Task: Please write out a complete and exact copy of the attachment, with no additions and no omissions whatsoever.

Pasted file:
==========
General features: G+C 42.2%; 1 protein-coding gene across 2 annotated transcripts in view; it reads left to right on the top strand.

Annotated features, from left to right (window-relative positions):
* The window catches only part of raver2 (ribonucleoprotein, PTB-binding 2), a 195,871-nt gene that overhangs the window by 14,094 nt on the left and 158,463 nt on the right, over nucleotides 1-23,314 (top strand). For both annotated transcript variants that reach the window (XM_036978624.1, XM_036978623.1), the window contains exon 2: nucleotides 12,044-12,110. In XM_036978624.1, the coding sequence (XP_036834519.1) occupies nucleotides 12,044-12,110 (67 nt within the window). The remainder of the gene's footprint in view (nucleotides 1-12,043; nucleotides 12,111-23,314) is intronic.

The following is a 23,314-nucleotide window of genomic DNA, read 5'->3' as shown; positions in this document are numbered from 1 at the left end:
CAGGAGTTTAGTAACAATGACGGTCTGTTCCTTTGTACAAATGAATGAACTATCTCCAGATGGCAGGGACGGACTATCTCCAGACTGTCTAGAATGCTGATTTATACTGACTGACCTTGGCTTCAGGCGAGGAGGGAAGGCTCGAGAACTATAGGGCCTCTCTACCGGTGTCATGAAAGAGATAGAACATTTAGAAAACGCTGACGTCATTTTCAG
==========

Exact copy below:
General features: G+C 42.2%; 1 protein-coding gene across 2 annotated transcripts in view; it reads left to right on the top strand.

Annotated features, from left to right (window-relative positions):
* The window catches only part of raver2 (ribonucleoprotein, PTB-binding 2), a 195,871-nt gene that overhangs the window by 14,094 nt on the left and 158,463 nt on the right, over nucleotides 1-23,314 (top strand). For both annotated transcript variants that reach the window (XM_036978624.1, XM_036978623.1), the window contains exon 2: nucleotides 12,044-12,110. In XM_036978624.1, the coding sequence (XP_036834519.1) occupies nucleotides 12,044-12,110 (67 nt within the window). The remainder of the gene's footprint in view (nucleotides 1-12,043; nucleotides 12,111-23,314) is intronic.

The following is a 23,314-nucleotide window of genomic DNA, read 5'->3' as shown; positions in this document are numbered from 1 at the left end:
CAGGAGTTTAGTAACAATGACGGTCTGTTCCTTTGTACAAATGAATGAACTATCTCCAGATGGCAGGGACGGACTATCTCCAGACTGTCTAGAATGCTGATTTATACTGACTGACCTTGGCTTCAGGCGAGGAGGGAAGGCTCGAGAACTATAGGGCCTCTCTACCGGTGTCATGAAAGAGATAGAACATTTAGAAAACGCTGACGTCATTTTCAG